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6.5 Wildcards Patterns and Matching

Globbing is the operation by which wildcard characters, ‘*’ or ‘?’ for example, are replaced and expanded into all existing files matching the given pattern. GNU tar can use wildcard patterns for matching (or globbing) archive members when extracting from or listing an archive. Wildcard patterns are also used for verifying volume labels of tar archives. This section has the purpose of explaining wildcard syntax for tar.

A pattern should be written according to shell syntax, using wildcard characters to effect globbing. Most characters in the pattern stand for themselves in the matched string, and case is significant: ‘a’ will match only ‘a’, and not ‘A’. The character ‘?’ in the pattern matches any single character in the matched string. The character ‘*’ in the pattern matches zero, one, or more single characters in the matched string. The character ‘\’ says to take the following character of the pattern literally; it is useful when one needs to match the ‘?’, ‘*’, ‘[’ or ‘\’ characters, themselves.

The character ‘[’, up to the matching ‘]’, introduces a character class. A character class is a list of acceptable characters for the next single character of the matched string. For example, ‘[abcde]’ would match any of the first five letters of the alphabet. Note that within a character class, all of the “special characters” listed above other than ‘\’ lose their special meaning; for example, ‘[-\\[*?]]’ would match any of the characters, ‘-’, ‘\’, ‘[’, ‘*’, ‘?’, or ‘]’. (Due to parsing constraints, the characters ‘-’ and ‘]’ must either come first or last in a character class.)

If the first character of the class after the opening ‘[’ is ‘!’ or ‘^’, then the meaning of the class is reversed. Rather than listing character to match, it lists those characters which are forbidden as the next single character of the matched string.

Other characters of the class stand for themselves. The special construction ‘[a-e]’, using an hyphen between two letters, is meant to represent all characters between a and e, inclusive.

Periods (‘.’) or forward slashes (‘/’) are not considered special for wildcard matches. However, if a pattern completely matches a directory prefix of a matched string, then it matches the full matched string: thus, excluding a directory also excludes all the files beneath it.

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Controlling Pattern-Matching

For the purposes of this section, we call exclusion members all member names obtained while processing ‘--exclude’ and ‘--exclude-from’ options, and inclusion members those member names that were given in the command line or read from the file specified with ‘--files-from’ option.

These two pairs of member lists are used in the following operations: ‘--diff’, ‘--extract’, ‘--list’, ‘--update’.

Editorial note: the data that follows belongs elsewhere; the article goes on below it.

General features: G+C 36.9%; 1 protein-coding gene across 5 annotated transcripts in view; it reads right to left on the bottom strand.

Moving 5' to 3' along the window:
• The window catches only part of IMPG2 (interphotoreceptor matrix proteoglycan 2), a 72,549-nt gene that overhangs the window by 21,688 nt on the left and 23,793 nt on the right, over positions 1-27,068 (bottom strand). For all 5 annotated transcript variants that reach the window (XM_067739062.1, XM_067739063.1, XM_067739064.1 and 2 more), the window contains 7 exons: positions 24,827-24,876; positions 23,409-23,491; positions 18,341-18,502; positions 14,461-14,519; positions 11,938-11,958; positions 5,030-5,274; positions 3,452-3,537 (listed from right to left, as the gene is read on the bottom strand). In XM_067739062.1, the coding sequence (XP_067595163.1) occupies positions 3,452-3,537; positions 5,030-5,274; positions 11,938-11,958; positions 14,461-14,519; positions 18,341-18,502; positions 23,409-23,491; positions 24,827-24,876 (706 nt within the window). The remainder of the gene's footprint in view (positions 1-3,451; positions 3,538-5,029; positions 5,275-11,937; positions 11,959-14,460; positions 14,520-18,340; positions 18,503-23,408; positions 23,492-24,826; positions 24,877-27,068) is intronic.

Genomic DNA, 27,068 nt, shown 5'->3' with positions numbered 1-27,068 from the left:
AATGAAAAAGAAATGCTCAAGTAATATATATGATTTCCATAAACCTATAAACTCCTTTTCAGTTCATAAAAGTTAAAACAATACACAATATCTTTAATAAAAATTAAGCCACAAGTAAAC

There are no inclusion members in create mode (‘--create’ and ‘--append’), since in this mode the names obtained from the command line refer to files, not archive members.

By default, inclusion members are compared with archive members literally (19) and exclusion members are treated as globbing patterns. For example:

$ tar tf foo.tar
# Member names are used verbatim:
$ tar -xf foo.tar -v '[remarks]'
# Exclude member names are globbed:
$ tar -xf foo.tar -v --exclude '*.c'

This behavior can be altered by using the following options:


Treat all member names as wildcards.


Treat all member names as literal strings.

Thus, to extract files whose names end in ‘.c’, you can use:

$ tar -xf foo.tar -v --wildcards '*.c'

Notice quoting of the pattern to prevent the shell from interpreting it.

The effect of ‘--wildcards’ option is canceled by ‘--no-wildcards’. This can be used to pass part of the command line arguments verbatim and other part as globbing patterns. For example, the following invocation:

$ tar -xf foo.tar --wildcards '*.txt' --no-wildcards '[remarks]'

instructs tar to extract from ‘foo.tar’ all files whose names end in ‘.txt’ and the file named ‘[remarks]’.

Normally, a pattern matches a name if an initial subsequence of the name’s components matches the pattern, where ‘*’, ‘?’, and ‘[...]’ are the usual shell wildcards, ‘\’ escapes wildcards, and wildcards can match ‘/’.

Other than optionally stripping leading ‘/’ from names (see section Absolute File Names), patterns and names are used as-is. For example, trailing ‘/’ is not trimmed from a user-specified name before deciding whether to exclude it.

However, this matching procedure can be altered by the options listed below. These options accumulate. For example:

--ignore-case --exclude='makefile' --no-ignore-case ---exclude='readme'

ignores case when excluding ‘makefile’, but not when excluding ‘readme’.


If anchored, a pattern must match an initial subsequence of the name’s components. Otherwise, the pattern can match any subsequence. Default is ‘--no-anchored’ for exclusion members and ‘--anchored’ inclusion members.


When ignoring case, upper-case patterns match lower-case names and vice versa. When not ignoring case (the default), matching is case-sensitive.


When wildcards match slash (the default for exclusion members), a wildcard like ‘*’ in the pattern can match a ‘/’ in the name. Otherwise, ‘/’ is matched only by ‘/’.

The ‘--recursion’ and ‘--no-recursion’ options (see section Descending into Directories) also affect how member patterns are interpreted. If recursion is in effect, a pattern matches a name if it matches any of the name’s parent directories.

The following table summarizes pattern-matching default values:

MembersDefault settings
Inclusion--no-wildcards --anchored --no-wildcards-match-slash
Exclusion--wildcards --no-anchored --wildcards-match-slash

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